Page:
• Price: 465

  • Company: Canon

  • Pros: Outputs great-looking photos with fine shading especially apparent with reds and greens. It’s fast, and prints borderless photos.

  • Cons: Pictures not as striking as those from HP Designjet 30. Only £70 less than that printer.

  • Our Rating: We rate this 8 out of 10 We rate this 8 out of 10

Canon’s latest, greatest A3 photo inkjet printer is overall the best traditional model that we’ve ever seen. However, if you’re willing to pay a little more, this printer can be topped.

The Bubble Jet i9950 is the sequel to last year’s top-rated i9100 – reviewed and given a Best Buy as part of our group test in Digit 69. The i9950 adds two more inks – red and green – and doubles the vertical output resolution to give an overall spec of 4,800-x-2,400dpi.

Canon has added support for direct printing from compatible digital cameras using PictBridge and Bubble Jet Direct – via a purpose-specific USB port on the front of the printer. Direct printing onto labelled CDs is possible too.

With the addition of red and green inks, Canon has noticably improved the level of gradation for these colours. Red forms the basis of most skin tones, so the i9950 outputs better results with the most photographed subjects of all: people.

For evolutionary reasons – the constant search of the caveman for prey and predators – the human eye is more adept at discerning different shades of green than of red or blue. Photos featuring highly detailed levels of green or brown, such as grass or leaves, look particularly fine from the i9950.

Competing colours


The central area shows how much of the total colour spectrum the Bubble Jet i9950 can print.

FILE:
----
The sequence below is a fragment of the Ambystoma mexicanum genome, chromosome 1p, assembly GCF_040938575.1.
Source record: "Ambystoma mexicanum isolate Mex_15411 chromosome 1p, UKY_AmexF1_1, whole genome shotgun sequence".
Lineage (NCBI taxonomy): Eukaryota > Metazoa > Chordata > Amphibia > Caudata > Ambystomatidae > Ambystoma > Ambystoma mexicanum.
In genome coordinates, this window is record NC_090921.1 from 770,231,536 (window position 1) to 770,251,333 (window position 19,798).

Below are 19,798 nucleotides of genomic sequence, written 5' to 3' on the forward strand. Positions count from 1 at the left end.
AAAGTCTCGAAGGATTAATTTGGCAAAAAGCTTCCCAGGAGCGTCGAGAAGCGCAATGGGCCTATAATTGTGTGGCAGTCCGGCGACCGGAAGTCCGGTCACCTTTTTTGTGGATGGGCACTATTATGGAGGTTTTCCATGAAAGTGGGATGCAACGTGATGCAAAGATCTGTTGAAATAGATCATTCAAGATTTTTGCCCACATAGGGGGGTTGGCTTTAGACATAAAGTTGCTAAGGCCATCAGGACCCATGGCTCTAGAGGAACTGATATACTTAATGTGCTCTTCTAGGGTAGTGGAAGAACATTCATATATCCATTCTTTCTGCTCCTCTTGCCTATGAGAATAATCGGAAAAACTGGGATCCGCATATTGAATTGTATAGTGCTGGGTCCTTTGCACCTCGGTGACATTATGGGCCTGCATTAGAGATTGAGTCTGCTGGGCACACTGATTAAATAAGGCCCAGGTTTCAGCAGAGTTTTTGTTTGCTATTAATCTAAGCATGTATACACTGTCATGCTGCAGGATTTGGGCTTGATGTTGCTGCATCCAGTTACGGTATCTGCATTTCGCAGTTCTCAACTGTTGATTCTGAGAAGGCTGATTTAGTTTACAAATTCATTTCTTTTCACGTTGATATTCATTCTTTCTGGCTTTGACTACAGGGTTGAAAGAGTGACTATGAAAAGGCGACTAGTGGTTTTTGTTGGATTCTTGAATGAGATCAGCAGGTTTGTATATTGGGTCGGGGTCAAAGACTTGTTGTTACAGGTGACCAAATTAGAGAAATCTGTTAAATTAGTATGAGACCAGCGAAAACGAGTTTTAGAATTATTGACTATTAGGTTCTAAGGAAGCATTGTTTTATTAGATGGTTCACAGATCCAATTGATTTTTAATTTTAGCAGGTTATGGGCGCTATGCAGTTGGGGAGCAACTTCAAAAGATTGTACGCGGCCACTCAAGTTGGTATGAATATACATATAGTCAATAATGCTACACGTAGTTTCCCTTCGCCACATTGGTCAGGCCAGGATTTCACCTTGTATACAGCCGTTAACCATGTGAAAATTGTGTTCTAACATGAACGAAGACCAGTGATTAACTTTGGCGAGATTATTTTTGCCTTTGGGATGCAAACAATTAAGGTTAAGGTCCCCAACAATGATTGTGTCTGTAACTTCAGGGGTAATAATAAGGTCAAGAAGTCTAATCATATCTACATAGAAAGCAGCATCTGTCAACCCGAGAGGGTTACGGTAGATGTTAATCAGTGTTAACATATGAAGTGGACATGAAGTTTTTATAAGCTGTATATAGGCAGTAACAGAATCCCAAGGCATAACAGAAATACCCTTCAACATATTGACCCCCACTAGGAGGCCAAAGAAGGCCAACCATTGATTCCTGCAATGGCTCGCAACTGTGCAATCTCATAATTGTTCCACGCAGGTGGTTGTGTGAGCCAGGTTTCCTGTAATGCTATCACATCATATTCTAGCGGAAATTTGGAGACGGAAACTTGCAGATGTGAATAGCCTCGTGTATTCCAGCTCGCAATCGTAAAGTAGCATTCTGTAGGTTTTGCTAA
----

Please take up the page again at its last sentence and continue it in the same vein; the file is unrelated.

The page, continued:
Only two traditional photo inkjets can match the i9950 for red reproduction, and both are A4 models. Epson’s Stylus Photo R800 and Canon’s own Bubble Jet i990 both lack a green cartridge – though the R800 does include a separate gloss optimizer cartridge.

Against other A3+ photo printers, the i9950 comes out well. It’s streets ahead of HP’s Photosmart 7960 and is better at traditional colour photography than Epson’s Stylus Photo 2100. The 2100’s light-black cartridge gives it the edge for black-&-white photography, though. The i9950 is much faster at producing full-spec photos than the 7960 or 2100, too.

What takes the edge off the i9950’s dominance over these printers is HP’s Designjet 30 (reviewed here). The 30’s base model is only £70 more than the i9950 and a glance at a top notch print leaves you preferring HP’s printer.

The i9950 wins at reds and greens – hardly suprising as the 30 offers only six colours – and produces top-notch photos more quickly, but the Designjet produces classier and deeper prints.

Part of the 30’s advantage is due to its excellent but expensive Premium Plus Satin paper, which produces eminently more saleable prints. However, the combination of inks and paper makes the 30’s consumable costs over double that of the i9950 – though the higher quality is worth it if you’re producing prints to sell.

Using a software RPI such as EFI’s Designer Edition 4.0, the i9950 makes a worthy proofer – though its paper options are limited.

If you’re producing prints for yourself, for example as proofs before electronic distribution, the i9950 is fast, efficient and produces great prints. If you’re selling commercially, check out the Designjet 30.